A New Acronym for the SIPPS Program
Now in my third year as a K–2 reading intervention teacher, I have come to expect many of the emotional ups and downs that come with teaching at-risk readers. Every fall, I am excited and rejuvenated. I can’t wait to meet my new group of readers and to assist them along their reading journey. As we approach December, panic typically creeps in. I begin to worry that students are not growing fast enough and I continue to reflect on ways to better meet my readers’ needs. After the winter break, some of the holiday panic dissolves because as all first grade teachers know, many readers blossom in tandem with the new flowers, trees, and animals of spring. But some readers are not yet ready to bloom. They still need tender care and encouragement. Yet, another interesting phenomenon occurs in the spring season, affectionately known as the testing season. Each year, our first graders are engaged in one week of standardized testing. Five days out of 180 seems to be a drop in the bucket, right? This is precisely the question that I pondered this year as I strolled up and down the aisles of a first grade classroom engaged in one week of testing. I began to consider the ripple effect of just “five days of testing” upon those first graders poised to bloom yet still in need of intensive reading instruction.
- In the days and weeks leading up to testing, occasionally students were unable to join my reading group. Teachers in the midst of instruction and test review kindly asked if the students could remain behind. I certainly respect and honor these requests from my colleagues (especially since the test is one measure of a teacher’s effectiveness) but I wonder, what about the need for consistent reading intervention instruction for our most fragile readers?
On a typical week, I see 8 groups of students beginning at 8:05 a.m. and ending at 2:15 p.m. The test developers suggest that each subtest should take no more than 30–60 minutes. All sounds well and good with only minimal interruptions to my schedule, right? But in actuality, the subtests far exceed the times suggested. Keeping six-year-olds focused on oral directions and on the right test page is no easy task. So now the 30-minute testing segment has taken three times that long and by the time all tests are complete and accounted for, it is nearly lunchtime. While I always attempt to see my readers during the afternoon, my efforts are often futile as the students are exhausted and drained from the intensity of morning testing.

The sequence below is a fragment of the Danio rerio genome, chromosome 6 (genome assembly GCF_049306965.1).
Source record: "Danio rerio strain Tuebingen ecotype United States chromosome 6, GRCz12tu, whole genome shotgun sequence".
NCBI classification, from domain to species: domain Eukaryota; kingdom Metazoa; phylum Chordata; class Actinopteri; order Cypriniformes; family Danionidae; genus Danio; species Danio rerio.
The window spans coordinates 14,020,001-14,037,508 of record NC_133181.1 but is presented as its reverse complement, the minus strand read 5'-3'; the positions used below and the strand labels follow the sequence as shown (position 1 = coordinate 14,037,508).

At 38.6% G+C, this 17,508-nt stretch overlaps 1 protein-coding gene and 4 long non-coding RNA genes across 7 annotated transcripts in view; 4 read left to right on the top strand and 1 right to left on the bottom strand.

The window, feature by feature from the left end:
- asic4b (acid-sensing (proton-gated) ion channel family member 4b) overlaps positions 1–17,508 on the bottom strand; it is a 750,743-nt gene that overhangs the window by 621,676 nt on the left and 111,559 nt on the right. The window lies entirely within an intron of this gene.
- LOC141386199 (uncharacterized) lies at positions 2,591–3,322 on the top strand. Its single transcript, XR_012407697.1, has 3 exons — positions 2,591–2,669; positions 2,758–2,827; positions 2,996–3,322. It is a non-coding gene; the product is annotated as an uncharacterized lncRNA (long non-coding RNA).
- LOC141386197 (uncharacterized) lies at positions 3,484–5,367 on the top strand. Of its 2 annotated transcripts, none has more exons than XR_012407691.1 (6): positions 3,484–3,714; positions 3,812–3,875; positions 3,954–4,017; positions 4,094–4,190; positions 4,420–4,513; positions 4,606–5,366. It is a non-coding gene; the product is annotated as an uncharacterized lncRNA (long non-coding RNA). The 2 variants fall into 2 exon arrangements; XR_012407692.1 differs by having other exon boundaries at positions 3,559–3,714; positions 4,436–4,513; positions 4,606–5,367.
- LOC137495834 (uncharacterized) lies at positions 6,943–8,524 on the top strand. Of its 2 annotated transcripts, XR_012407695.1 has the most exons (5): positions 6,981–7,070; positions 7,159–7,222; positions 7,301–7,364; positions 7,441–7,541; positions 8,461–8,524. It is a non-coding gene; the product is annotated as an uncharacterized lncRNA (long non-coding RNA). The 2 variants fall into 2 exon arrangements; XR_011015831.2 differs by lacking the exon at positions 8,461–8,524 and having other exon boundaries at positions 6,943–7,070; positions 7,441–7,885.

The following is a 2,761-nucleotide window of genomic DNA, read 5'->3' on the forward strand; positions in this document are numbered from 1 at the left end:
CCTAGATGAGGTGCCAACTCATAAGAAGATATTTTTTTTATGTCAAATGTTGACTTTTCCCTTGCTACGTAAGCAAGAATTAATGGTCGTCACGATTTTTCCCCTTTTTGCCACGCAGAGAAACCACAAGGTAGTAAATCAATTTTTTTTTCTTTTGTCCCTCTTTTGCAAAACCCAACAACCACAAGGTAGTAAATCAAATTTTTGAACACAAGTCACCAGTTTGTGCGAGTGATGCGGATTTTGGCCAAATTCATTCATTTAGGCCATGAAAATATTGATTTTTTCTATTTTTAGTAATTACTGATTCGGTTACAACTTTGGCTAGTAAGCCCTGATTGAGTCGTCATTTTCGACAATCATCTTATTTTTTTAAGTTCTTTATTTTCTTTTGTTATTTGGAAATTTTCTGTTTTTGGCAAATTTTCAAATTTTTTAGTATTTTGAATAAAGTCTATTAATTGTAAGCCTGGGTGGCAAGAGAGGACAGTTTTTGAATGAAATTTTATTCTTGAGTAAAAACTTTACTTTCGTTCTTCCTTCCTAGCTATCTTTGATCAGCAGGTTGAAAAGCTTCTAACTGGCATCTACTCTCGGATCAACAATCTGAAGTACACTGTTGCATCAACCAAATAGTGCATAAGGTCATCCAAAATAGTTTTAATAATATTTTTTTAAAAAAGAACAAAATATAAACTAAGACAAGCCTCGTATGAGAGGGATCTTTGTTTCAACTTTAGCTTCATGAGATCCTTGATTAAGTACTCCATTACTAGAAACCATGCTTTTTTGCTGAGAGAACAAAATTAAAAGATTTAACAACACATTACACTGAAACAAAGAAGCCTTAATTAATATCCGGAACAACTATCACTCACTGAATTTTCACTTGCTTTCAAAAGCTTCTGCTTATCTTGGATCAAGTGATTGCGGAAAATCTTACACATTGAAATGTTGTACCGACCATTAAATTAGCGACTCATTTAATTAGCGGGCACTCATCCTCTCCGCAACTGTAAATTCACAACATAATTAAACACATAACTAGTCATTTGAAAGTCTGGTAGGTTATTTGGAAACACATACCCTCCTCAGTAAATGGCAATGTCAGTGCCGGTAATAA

- In our school we meet weekly in Professional Learning Communities—every week but testing week. In order to ensure all testing materials are distributed each morning of the test, our meeting is canceled resulting in a missed opportunity for collaborative discussions about student learning. I wonder, what about the importance of ongoing conversations based on our observations of the students?
When I “add” up the time lost by these events, I realize that the ripple effect is far wider than one might realize. Then, I think back to my readers still waiting to bloom. I consider one of the essential principles to effective reading intervention instruction: consistency is crucial. Our children make the greatest gains when provided consistent, daily, instruction with the SIPPS lessons blended with consistent core reading instruction and ample practice with daily independent reading. Sadly, in all of this testing, this consistency of instruction goes missing. For this reason, I always approach this time of year with a heavy heart, knowing I am unable to give my most delicate readers exactly what they need. I only hope that once all of the tests are packaged, secured, and shipped that we can go back to what we know our students need most: Sustained Instruction in Phonemic Awareness, Phonics and Sight Words (a new acronym for the SIPPS program!).
Katy Cortelyou is a primary level intensive reading teacher in Tampa, Florida. She uses the SIPPS program (Beginning and Extension Levels) during her daily reading instruction and works closely with her colleagues in the delivery of high-quality reading interventions.